Essential Guide to Christmas Party Dos and Don’ts
Posted On: 5th December 2019
Don’t be a Christmas party pooper!
We all like to celebrate Christmas with colleagues; the end of another year and a chance to let your hair down, and more often than not, the employer will foot the bill. Everyone’s a winner, right? Not always……….
Christmas parties are an extension of work and employers have responsibility for their employees at these functions. Alcohol fuelled arguments, pay rise or flexi-working promises, the drunk driver, the sexist jokes and lewd behaviour all leave a nightmare of HR aftermath and a big clean-up operation.
Any of these types of incidents are capable of being misconduct as the behaviour could be deemed to have occurred during the course of employment. An employer would therefore be vicariously liable and should consider invoking disciplinary process, an absolute anti-climax after what is meant to be a time of fun.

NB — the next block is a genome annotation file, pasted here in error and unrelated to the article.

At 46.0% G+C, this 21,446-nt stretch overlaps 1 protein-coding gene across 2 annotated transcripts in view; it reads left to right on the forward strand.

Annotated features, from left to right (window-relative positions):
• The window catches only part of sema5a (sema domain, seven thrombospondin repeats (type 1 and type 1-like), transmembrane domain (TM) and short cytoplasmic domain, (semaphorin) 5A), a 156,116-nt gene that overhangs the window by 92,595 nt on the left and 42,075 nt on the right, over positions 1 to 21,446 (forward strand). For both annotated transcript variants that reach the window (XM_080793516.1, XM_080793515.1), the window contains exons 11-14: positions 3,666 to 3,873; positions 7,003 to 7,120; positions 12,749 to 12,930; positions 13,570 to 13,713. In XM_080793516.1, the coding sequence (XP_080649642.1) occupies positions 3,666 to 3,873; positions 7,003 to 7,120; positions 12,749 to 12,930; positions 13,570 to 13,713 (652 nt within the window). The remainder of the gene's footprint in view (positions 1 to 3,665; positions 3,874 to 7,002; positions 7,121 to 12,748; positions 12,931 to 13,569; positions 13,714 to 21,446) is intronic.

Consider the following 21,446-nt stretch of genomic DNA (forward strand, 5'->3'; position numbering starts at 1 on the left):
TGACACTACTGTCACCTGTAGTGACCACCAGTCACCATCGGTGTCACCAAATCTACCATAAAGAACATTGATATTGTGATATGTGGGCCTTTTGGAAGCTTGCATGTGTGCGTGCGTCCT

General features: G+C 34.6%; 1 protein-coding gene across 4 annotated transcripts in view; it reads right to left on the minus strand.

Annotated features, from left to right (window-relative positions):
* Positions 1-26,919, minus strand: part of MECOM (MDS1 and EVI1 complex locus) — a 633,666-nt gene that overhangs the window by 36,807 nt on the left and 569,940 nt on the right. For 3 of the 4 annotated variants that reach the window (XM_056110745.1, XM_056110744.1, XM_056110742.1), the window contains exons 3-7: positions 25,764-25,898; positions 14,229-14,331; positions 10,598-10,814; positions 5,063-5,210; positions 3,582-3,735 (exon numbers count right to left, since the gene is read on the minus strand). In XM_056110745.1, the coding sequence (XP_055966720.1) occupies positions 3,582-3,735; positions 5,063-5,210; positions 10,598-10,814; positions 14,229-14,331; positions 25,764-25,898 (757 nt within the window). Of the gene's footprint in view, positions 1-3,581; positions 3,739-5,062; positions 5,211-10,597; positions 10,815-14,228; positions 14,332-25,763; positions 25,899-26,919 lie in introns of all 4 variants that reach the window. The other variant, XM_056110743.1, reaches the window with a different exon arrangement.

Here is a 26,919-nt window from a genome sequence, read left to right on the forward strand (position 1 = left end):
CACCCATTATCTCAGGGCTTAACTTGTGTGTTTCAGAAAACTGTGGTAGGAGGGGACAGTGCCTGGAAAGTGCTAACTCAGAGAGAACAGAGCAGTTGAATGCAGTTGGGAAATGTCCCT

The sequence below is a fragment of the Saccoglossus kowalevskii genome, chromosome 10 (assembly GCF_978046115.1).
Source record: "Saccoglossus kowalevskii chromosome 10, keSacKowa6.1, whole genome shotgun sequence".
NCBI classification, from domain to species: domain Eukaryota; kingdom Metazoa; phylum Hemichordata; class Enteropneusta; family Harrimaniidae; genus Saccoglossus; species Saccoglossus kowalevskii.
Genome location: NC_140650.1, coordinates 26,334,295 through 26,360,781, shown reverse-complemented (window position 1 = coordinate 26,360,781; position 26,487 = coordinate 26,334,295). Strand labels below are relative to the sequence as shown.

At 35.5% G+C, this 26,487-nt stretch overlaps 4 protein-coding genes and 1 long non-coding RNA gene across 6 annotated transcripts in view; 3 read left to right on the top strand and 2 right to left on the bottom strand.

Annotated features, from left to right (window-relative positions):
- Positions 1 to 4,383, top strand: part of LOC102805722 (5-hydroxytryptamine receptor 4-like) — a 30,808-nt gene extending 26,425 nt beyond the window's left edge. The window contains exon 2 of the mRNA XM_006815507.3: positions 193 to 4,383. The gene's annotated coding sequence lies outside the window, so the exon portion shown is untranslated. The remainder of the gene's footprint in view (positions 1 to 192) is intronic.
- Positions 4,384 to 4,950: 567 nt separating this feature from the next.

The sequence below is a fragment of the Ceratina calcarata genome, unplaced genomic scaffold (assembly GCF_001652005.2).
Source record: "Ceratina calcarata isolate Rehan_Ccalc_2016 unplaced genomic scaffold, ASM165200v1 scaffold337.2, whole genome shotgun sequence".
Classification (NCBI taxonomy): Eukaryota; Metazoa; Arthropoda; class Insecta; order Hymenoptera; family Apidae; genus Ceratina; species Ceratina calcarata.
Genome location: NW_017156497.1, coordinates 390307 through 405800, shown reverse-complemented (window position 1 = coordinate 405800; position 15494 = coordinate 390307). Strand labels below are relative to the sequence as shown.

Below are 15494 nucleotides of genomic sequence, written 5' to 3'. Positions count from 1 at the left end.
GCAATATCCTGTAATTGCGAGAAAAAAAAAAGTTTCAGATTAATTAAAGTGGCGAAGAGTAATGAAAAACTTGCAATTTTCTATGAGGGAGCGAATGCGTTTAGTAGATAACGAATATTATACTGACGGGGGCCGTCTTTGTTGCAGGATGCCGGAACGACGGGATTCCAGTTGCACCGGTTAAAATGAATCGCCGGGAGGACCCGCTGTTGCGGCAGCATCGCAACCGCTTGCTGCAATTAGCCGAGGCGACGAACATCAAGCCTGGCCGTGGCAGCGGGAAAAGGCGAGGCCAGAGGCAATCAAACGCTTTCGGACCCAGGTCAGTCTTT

What can you do as an Employer to prevent problems arising?
- Send a reminder to employees in advance, explain that you do not want to be the ‘fun thief’ but you need to remind employees of any relevant policies. Explain that the impact of any misconduct may lead to formal disciplinary action and therefore what are the Company’s expectations as to behaviour. If you are attending a ‘shared’ Christmas party where other businesses will be in attendance, explain that the employees will be representing your business and the expectations of their behaviour are there also to preserve the reputation of the Company.
- Send a reminder to employees confirming that attendance is voluntary and set out expectations around attendance at work for the day/s following the party.
- Don’t provide a ‘free’ bar or excessive drinks on the table, you are just asking for trouble.
Think about having some managers present at the party to keep an eye on things… sending any employees home should things get out of hand.
- Prohibit work vehicles being taken to functions unless the driver is a dedicated sober driver or, arranging for transport home where there is no readily available public transport. Why not send out some public transport options to staff beforehand so they can plan the return leg?
Finally, Christmas parties can be a great morale boost, and no one wants to be a party pooper, therefore, remind employees it is fun, a festive celebration; however, employees who do not adhere to the policy or code of conduct on behaviour spoil the party for everyone.